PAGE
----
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Investigation ongoing in California boat accident

| Jan 15, 2013 | Boating Accidents |

Authorities are still investigating an accident that occurred recently in the California’s Bay Area when an empty oil tanker crashed into a bridge.

Luckily in this crash, no one was injured and there was no reported oil leak, which means that the damage is limited to property damage of the boat and perhaps the bridge. The U.S. Coast Guard classified the boat collision as a “major marine casualty” which means that the cost of the damage is estimated at over half a million dollars.

The captain who was piloting the boat at the time has been involved in three crashes in the past. He was found to be at fault in two of those crashes, which were both considered minor. The area where he works is supposedly one of the toughest parts of the waterway to navigate and requires special training in order to be licensed to drive a large vessel there.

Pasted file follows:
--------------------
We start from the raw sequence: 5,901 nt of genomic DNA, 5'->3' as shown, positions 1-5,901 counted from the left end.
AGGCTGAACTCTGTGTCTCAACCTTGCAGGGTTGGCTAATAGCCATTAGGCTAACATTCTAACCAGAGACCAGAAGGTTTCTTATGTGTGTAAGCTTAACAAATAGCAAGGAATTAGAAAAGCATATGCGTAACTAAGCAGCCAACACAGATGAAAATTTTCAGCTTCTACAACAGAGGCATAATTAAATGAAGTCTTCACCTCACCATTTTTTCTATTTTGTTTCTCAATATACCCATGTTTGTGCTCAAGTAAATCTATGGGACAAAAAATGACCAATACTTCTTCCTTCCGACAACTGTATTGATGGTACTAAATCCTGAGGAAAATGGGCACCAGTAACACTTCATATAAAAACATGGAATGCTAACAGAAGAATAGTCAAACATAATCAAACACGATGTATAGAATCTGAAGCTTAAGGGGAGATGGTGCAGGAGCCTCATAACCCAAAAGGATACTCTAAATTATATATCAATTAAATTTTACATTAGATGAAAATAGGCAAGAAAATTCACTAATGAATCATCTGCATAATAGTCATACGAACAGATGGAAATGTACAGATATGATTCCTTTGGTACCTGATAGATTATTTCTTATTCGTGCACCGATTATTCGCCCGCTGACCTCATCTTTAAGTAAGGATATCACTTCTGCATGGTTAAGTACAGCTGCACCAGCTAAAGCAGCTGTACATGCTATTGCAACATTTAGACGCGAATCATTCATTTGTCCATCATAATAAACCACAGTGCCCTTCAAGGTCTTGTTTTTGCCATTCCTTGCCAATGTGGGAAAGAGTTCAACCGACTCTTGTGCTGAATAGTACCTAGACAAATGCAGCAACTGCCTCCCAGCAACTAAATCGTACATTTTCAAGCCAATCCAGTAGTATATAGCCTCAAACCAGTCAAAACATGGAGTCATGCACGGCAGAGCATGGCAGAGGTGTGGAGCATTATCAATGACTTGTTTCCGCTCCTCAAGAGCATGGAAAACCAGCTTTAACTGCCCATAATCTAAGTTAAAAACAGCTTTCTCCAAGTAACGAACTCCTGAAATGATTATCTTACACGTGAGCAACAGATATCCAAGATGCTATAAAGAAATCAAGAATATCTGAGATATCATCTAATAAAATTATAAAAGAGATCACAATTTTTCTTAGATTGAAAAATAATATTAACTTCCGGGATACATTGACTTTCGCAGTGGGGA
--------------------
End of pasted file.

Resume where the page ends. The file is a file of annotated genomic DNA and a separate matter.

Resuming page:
As with any boat accident, investigators took blood samples at the scene in order to determine if intoxication was a factor in the crash. A spokesperson for the Coast Guard said that they are still analyzing the samples for drug use and that there is no evidence of alcohol use.

Various types of civil damages claims could arise out of a boat accident like this one, including an action for damages against the pilot if he was at fault for the damage to the bridge, or an action against the employer if any of the workers are found to have suffered from an injury or emotional trauma as a result of the crash. In any of these situations it is important that the investigation be completed and that the causes of the accident are identified in order to hold any responsible party accountable for the harm.

Source: Associated Press, “Pilot who struck Bay Bridge had 3 prior accidents,” Jan. 8, 2013.

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